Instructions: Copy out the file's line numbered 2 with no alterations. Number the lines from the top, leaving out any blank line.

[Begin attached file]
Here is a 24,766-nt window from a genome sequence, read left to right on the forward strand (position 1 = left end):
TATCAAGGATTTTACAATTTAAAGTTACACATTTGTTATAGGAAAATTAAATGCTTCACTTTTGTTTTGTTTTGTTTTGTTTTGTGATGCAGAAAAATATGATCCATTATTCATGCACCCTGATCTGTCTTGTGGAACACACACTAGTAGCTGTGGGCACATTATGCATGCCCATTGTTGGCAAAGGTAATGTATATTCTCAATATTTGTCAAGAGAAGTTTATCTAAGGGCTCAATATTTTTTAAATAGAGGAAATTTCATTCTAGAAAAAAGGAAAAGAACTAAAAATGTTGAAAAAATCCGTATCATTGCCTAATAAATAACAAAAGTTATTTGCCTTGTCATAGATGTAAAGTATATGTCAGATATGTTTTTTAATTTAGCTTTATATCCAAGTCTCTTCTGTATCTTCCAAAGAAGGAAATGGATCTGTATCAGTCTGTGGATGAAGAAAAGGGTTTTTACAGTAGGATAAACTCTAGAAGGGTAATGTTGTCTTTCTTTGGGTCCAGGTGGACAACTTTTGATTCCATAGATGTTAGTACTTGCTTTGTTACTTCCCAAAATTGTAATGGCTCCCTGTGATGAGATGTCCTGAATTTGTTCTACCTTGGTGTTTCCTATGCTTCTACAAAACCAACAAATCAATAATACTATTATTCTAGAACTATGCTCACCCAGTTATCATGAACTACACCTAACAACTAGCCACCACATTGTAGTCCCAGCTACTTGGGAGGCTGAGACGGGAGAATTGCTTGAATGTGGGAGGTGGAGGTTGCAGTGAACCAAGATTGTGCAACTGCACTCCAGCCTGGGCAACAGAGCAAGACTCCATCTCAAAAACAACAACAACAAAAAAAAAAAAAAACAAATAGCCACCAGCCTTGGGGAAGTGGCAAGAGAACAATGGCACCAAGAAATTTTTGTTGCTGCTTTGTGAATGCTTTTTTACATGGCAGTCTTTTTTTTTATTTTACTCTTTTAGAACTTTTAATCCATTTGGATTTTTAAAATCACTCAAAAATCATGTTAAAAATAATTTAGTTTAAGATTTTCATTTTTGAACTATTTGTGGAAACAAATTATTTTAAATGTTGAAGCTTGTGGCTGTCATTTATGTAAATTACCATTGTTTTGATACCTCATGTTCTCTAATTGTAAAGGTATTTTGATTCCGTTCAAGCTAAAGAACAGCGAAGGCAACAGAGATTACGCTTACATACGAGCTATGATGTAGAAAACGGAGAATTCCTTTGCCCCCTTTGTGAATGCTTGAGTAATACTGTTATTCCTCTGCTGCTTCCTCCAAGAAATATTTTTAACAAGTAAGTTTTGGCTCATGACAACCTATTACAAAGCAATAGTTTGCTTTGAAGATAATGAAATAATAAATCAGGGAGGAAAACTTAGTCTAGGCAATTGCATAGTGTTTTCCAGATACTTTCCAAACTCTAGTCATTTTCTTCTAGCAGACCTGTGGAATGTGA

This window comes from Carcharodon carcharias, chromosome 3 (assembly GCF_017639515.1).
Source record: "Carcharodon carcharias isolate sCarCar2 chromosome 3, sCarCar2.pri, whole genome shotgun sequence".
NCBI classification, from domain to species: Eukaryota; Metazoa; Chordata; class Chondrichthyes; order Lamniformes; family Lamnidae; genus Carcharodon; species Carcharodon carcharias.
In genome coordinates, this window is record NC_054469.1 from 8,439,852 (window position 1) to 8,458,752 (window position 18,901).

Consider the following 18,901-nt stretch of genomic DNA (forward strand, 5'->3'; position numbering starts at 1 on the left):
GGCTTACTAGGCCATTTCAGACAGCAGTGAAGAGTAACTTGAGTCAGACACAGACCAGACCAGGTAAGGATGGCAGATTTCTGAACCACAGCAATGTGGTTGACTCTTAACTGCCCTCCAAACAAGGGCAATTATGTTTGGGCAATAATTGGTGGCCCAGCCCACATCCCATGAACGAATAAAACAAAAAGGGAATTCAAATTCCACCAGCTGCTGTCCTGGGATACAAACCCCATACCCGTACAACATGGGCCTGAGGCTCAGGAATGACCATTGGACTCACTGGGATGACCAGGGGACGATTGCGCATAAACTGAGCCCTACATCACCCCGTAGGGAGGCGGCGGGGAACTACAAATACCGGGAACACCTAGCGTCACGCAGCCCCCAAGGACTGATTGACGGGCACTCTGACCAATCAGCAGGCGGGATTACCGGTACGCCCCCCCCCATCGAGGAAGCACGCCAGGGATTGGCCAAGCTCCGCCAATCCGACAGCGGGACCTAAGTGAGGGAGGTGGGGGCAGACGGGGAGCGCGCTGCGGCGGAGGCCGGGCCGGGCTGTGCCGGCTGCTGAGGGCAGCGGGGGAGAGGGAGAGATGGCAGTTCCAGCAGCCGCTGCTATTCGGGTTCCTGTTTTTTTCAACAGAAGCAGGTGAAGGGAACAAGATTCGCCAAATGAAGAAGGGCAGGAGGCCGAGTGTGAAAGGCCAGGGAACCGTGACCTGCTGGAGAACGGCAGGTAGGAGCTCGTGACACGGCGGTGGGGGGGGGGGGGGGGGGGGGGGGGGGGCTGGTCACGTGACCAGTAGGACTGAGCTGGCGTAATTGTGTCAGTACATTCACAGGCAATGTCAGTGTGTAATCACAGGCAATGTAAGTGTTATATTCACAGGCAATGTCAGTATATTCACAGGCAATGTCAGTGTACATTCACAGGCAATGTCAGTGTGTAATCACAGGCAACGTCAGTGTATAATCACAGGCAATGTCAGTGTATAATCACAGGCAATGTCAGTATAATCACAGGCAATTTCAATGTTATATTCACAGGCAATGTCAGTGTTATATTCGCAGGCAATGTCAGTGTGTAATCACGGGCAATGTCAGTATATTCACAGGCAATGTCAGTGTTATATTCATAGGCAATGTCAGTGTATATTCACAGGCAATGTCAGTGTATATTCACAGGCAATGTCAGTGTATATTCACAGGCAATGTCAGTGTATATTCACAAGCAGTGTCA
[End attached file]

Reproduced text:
TATCAAGGATTTTACAATTTAAAGTTACACATTTGTTATAGGAAAATTAAATGCTTCACTTTTGTTTTGTTTTGTTTTGTTTTGTGATGCAGAAAAATATGATCCATTATTCATGCACCCTGATCTGTCTTGTGGAACACACACTAGTAGCTGTGGGCACATTATGCATGCCCATTGTTGGCAAAGGTAATGTATATTCTCAATATTTGTCAAGAGAAGTTTATCTAAGGGCTCAATATTTTTTAAATAGAGGAAATTTCATTCTAGAAAAAAGGAAAAGAACTAAAAATGTTGAAAAAATCCGTATCATTGCCTAATAAATAACAAAAGTTATTTGCCTTGTCATAGATGTAAAGTATATGTCAGATATGTTTTTTAATTTAGCTTTATATCCAAGTCTCTTCTGTATCTTCCAAAGAAGGAAATGGATCTGTATCAGTCTGTGGATGAAGAAAAGGGTTTTTACAGTAGGATAAACTCTAGAAGGGTAATGTTGTCTTTCTTTGGGTCCAGGTGGACAACTTTTGATTCCATAGATGTTAGTACTTGCTTTGTTACTTCCCAAAATTGTAATGGCTCCCTGTGATGAGATGTCCTGAATTTGTTCTACCTTGGTGTTTCCTATGCTTCTACAAAACCAACAAATCAATAATACTATTATTCTAGAACTATGCTCACCCAGTTATCATGAACTACACCTAACAACTAGCCACCACATTGTAGTCCCAGCTACTTGGGAGGCTGAGACGGGAGAATTGCTTGAATGTGGGAGGTGGAGGTTGCAGTGAACCAAGATTGTGCAACTGCACTCCAGCCTGGGCAACAGAGCAAGACTCCATCTCAAAAACAACAACAACAAAAAAAAAAAAAAACAAATAGCCACCAGCCTTGGGGAAGTGGCAAGAGAACAATGGCACCAAGAAATTTTTGTTGCTGCTTTGTGAATGCTTTTTTACATGGCAGTCTTTTTTTTTATTTTACTCTTTTAGAACTTTTAATCCATTTGGATTTTTAAAATCACTCAAAAATCATGTTAAAAATAATTTAGTTTAAGATTTTCATTTTTGAACTATTTGTGGAAACAAATTATTTTAAATGTTGAAGCTTGTGGCTGTCATTTATGTAAATTACCATTGTTTTGATACCTCATGTTCTCTAATTGTAAAGGTATTTTGATTCCGTTCAAGCTAAAGAACAGCGAAGGCAACAGAGATTACGCTTACATACGAGCTATGATGTAGAAAACGGAGAATTCCTTTGCCCCCTTTGTGAATGCTTGAGTAATACTGTTATTCCTCTGCTGCTTCCTCCAAGAAATATTTTTAACAAGTAAGTTTTGGCTCATGACAACCTATTACAAAGCAATAGTTTGCTTTGAAGATAATGAAATAATAAATCAGGGAGGAAAACTTAGTCTAGGCAATTGCATAGTGTTTTCCAGATACTTTCCAAACTCTAGTCATTTTCTTCTAGCAGACCTGTGGAATGTGA